Why resurgent ‘Shujaa’ can strike gold in Gold Coast

Tuesday March 13 2018

Canada Sevens

Willy Ambaka (L) hugs Oscar Ouma and Billy Odhiambo of Kenya after scoring a try against Fiji during the gold medal game at Canada Sevens, the Sixth round of the HSBC Sevens World Series at the BC Place stadium Centre on March 11, 2018 in Vancouver, British Columbia, Canada. PHOTO | BEN NELMS| GETTY IMAGES |AFP  

By ELIAS MAKORI
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Innocent Simiyu’s Kenya Sevens rugby team did it again at the weekend, hoisting the country’s flag high up by making the final of the Vancouver Sevens.

The 12-31 loss to Olympic champions Fiji in the final in the wee hours of Monday saw Shujaa consolidate their eighth place in the IRB World Sevens Series log with 64 points, just six behind seventh-placed England.

South Africa lead the standings with 109 points followed by Fiji on 101 with New Zealand and Australia following with 92 and 84 points, respectively.

Argentina (77) and USA (73) occupy the fifth and sixth places with Samoa (41) and France (38) completing the top 10.

This means that Kenya is sixth among the Commonwealth nations on the log, and a definite prospect for a medal at next month’s Commonwealth Games in Gold Coast, Australia.

Shujaa’s good run in the last two tournaments on the circuit (quarter-finals at the USA Sevens in Las Vegas and final in Vancouver) is the best possible run-up to the Commonwealth Games that run from April 4-15 with the rugby competition penciled for April 13-15 at the 27,500-seater Robina Stadium.

Kenya is in a tricky Pool ‘C’ that has New Zealand, Canada and Zambia where they must top the group to fight for the medals.

In a system different from the IRB circuit matches where the top two teams in each pool advance to the semi-finals, the Gold Coast format will see the group winners in each of the four groups advancing straight to the semi-finals with the second placed teams playing for fifth to eighth positions and those ranked third and fourth eliminated from the competition altogether.

With athletics and boxing having dominated Kenya’s medals at these “Club” games, we now have good prospects of a rugby medal next month.

What will be the game-changer is the transition of the national team from the management of the Kenya Rugby Union (KRU) to that of the National Olympic Committee of Kenya (Nock), the latter charged with the responsibility of preparing Kenya’s teams for the games.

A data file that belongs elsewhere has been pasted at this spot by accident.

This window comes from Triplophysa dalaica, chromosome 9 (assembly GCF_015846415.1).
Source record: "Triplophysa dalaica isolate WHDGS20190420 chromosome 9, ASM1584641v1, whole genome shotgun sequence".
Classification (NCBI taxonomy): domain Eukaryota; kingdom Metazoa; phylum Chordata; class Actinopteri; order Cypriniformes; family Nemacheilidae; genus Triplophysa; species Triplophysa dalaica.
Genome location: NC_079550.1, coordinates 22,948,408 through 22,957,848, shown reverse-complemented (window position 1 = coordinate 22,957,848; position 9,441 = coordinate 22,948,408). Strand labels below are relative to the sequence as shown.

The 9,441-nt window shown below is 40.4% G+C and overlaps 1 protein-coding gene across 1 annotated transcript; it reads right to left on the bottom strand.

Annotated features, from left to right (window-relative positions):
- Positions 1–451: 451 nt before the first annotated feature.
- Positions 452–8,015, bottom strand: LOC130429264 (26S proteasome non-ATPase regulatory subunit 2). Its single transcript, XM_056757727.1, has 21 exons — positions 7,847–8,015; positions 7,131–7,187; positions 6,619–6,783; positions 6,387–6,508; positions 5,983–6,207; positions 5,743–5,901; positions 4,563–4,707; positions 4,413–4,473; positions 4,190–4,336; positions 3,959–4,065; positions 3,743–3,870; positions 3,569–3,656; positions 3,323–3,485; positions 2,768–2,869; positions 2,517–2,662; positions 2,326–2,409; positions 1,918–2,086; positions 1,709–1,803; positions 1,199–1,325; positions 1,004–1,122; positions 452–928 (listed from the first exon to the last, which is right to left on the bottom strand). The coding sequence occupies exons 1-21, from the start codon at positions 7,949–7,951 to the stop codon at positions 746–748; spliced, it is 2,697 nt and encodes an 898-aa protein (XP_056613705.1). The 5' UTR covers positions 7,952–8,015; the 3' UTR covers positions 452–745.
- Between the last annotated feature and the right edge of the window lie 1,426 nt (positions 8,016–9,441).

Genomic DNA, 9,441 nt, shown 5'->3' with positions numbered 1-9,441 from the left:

And this starts with team selection. During it’s debut at the Olympic Games in 2016, Kenya had the potential to medal but inadequacies off the field cost us the podium in Rio de Janeiro.

While the choice of a high altitude location was biologically correct, there were several challenges at the team’s pre-Olympic training camp at the Nandi Bears Club, including the absence of gym equipment, with the KRU forced to ferry the weights from Nairobi.

Accommodation was also insufficient at the club, forcing the women’s team to be accommodated separately, a few kilometres away from the club.

Strength and conditioning coach Geoffrey Kimani ­– whose presence in the team has made a huge difference in Simiyu’s side – wasn’t accommodated in the pre-Olympics camp, so the players had to make do with their own drills.

Kimani only joined the team on the flight to Rio which was too late to influence the players’ strength and conditioning.

There was need for a team nutritionist, something I hope Nock will get right immediately as the team gets into the final phase of preparations in Karen.

Apart from strength, conditioning and nutrition, physiotherapy is another crucial element in team management.

Again, this was overlooked at the Olympics, leading to the rugby disaster in Rio where Kenya finished 11th out of the 12 competing nations. It was unfortunate that the International Rugby Board (IRB) had to intervene for seasoned team physio Lameck Bogonko, who had good knowledge of the team, to be accredited for Rio.

IRB rules state that only a “Level Two” physio is allowed at major international tournaments sanctioned by the Board which put paid to schemes to have unqualified personnel travel to Rio.

Other sideshows, including the fight over men and cash awards in the women’s team (from a presidential kitty to celebrate the men’s Singapore Sevens won), meant that Kenyan rugby was a total embarrassment in Rio.

Some key recommendations were made by the team investigating the Rio fiasco which should be taken into cognizance as we prepare for Gold Coast, most notably that:

•Coaches and technical officials who have successfully handled the team in the recent past be allowed to continue handling the team to major games as changing the technical bench a few days to the tournament destroys team cohesion;

•Players’ welfare needs to be addressed at team management level to avoid players fighting over prize money;

•The team’s technical bench should be the ones charged with the responsibility of identifying and picking the team, and their recommendations should be considered and taken seriously;

•The head coach should have the final say on team selection;

If such recommendations are implemented to the letter, I don’t see any reason why Kenya cannot strike gold in Gold Coast.

In the 2014 Games in Glasgow, Kenya got out of the group but lost 19-7 to New Zealand in the quarter-finals.

With their current form and physical conditioning, they should go all the way to the podium in Gold Coast, of course if the management gremlins of Rio don’t rear their ugly head in the remaining days to the competition.

Coach Simiyu has silenced the naysayers and is capable of carrying the day in Gold Coast.